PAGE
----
The Leahy-Smith America Invents Act was signed into law a month ago by President Obama, after the Senate ultimately accepted the House version of the bill. When signing, Obama noted that he had “asked Congress to send me a bill that reforms the outdated patent process, a bill that cuts away the red tape that slows down our inventors and entrepreneurs, and today, I’m happy to have the opportunity to sign that bill.” See video at about 10 minutes. Be careful what you ask for.

The law has some provisions that went into effect immediately, see the effective dates, and have already generated controversy – such as the constitutional challenge to the legislative abolition of private qui tam false marking suits as an uncompensated taking of property in the lawsuit – see Brooks v. Dunlop Mfg. Co., Case No. C10-CV-04381 CRB (N.D. Cal.) – discussed here. Other provisions of the act will take some time to implement, requiring rulemaking for new procedures that may swamp the patent office’s current judicial capacity – see here. And the long-term changes to the patent law may need either immediate legislative revision or creative interpretations that must be upheld by the courts – see my post here.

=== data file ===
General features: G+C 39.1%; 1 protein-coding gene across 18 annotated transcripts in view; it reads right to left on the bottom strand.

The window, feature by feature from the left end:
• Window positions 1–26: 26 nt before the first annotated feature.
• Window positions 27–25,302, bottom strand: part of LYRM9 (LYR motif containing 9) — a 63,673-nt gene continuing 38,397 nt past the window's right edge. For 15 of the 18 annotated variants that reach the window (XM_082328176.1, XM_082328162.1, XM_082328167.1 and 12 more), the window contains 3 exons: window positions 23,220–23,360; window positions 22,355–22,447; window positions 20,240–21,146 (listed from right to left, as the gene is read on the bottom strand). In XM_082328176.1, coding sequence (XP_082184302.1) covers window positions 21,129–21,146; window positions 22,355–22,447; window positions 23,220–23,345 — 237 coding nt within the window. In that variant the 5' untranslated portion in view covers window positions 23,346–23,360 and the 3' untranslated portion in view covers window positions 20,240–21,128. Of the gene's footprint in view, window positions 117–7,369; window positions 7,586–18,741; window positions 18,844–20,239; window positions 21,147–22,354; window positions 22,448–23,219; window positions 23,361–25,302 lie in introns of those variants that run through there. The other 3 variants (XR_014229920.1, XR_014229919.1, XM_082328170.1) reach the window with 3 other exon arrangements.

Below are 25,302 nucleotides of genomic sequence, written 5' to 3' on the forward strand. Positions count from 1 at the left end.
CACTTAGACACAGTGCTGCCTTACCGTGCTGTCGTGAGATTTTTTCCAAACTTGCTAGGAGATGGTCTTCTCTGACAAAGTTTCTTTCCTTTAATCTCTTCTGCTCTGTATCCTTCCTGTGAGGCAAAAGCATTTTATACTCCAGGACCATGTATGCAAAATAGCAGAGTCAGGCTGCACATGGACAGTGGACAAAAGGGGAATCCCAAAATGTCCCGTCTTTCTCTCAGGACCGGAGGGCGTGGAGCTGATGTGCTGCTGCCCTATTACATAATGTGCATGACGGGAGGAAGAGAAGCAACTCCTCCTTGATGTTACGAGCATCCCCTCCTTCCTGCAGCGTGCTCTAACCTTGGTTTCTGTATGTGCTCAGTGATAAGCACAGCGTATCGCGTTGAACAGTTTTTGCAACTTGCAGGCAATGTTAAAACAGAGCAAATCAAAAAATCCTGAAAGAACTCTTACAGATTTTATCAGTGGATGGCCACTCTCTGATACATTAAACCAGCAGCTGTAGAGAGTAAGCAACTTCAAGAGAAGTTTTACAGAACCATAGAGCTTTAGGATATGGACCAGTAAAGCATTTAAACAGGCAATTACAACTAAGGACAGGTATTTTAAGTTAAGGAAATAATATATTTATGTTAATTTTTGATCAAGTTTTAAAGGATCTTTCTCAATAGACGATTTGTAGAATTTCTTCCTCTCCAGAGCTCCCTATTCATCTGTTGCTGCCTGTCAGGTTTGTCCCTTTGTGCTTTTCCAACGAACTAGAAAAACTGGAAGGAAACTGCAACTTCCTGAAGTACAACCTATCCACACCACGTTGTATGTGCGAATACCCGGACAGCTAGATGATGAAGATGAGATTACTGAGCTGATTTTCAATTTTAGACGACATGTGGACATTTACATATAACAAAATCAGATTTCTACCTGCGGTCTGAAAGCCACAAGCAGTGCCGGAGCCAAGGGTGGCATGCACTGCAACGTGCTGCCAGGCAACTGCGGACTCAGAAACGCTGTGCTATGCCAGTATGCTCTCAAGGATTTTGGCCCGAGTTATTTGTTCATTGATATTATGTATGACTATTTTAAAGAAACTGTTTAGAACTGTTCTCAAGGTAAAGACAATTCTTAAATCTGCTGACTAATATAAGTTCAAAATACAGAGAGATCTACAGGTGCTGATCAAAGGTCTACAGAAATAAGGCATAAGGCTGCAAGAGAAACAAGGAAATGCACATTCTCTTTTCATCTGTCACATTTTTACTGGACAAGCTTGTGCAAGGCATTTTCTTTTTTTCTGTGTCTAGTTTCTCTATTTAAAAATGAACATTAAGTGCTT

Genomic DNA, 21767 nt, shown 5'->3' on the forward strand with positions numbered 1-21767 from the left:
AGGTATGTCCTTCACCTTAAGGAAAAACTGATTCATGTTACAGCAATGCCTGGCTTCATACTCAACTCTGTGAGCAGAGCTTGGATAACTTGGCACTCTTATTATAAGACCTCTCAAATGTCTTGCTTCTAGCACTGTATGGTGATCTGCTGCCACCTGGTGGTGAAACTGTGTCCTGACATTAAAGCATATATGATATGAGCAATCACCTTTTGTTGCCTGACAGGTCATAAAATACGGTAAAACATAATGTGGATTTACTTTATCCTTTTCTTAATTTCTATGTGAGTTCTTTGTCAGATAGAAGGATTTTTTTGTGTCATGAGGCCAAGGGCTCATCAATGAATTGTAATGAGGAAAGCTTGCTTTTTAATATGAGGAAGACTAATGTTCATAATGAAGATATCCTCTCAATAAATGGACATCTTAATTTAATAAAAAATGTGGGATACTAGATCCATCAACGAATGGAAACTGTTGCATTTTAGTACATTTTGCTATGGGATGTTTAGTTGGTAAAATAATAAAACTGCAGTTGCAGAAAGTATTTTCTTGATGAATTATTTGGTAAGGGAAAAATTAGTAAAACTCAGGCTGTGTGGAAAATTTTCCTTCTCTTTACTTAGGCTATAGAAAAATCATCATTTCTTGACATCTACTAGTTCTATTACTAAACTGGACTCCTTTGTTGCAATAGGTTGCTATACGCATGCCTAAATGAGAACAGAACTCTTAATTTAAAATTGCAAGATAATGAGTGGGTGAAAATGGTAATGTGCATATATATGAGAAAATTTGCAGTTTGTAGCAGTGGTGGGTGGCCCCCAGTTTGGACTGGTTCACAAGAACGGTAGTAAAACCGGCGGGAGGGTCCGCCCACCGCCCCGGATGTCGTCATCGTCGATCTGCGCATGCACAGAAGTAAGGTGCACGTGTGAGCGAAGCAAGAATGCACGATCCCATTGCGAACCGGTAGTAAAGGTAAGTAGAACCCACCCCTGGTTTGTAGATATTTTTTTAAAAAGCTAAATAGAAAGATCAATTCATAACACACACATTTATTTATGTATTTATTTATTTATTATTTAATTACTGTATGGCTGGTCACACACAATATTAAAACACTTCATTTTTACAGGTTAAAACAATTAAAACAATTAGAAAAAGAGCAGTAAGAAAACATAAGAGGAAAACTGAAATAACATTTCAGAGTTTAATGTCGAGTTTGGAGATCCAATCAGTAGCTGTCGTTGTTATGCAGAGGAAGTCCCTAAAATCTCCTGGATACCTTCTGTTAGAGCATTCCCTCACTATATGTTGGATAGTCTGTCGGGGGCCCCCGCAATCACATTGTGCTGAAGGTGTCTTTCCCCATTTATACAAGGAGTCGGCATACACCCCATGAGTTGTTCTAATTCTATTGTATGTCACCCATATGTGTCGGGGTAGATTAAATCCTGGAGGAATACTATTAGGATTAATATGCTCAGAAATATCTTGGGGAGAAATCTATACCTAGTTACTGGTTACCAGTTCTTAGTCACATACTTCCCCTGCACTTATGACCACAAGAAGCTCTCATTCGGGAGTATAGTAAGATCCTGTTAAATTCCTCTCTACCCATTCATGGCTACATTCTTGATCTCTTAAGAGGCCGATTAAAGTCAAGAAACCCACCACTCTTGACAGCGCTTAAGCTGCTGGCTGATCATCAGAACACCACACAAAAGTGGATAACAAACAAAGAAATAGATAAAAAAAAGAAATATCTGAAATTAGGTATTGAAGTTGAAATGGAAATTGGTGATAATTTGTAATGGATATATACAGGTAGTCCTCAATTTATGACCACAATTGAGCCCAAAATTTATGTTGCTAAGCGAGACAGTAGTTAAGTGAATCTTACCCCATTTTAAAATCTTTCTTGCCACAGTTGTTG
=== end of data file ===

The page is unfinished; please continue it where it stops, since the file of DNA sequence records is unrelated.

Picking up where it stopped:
Nevertheless, the new law moves the U.S. from a first-to-invent system to a first-inventor-to-file system, placing our patent system in closer alignment with those of the rest of the world – see here. With new fee-setting authority and corresponding expansions of its examination and judicial corps, the PTO may over time develop both the administrative resources it needs to process applications in a more timely and effective fashion and the expertise it needs to engage in effective substantive rulemaking, which would make it look more like other administrative agencies – see here, here, and more generally on PTO rulemaking powers here. Further, the law remains the product of compromise – such as the elimination of the best mode requirement as a basis for invalidity or inequitable conduct, see here – and given political realities perhaps it is the best that can be done substantively (if not in terms of clearer drafting) at this time. But having amended the act, Congress may be more likely to do it again (particularly if there is a President asking for it) and we should expect more revisions to the Patent Act over the next few years.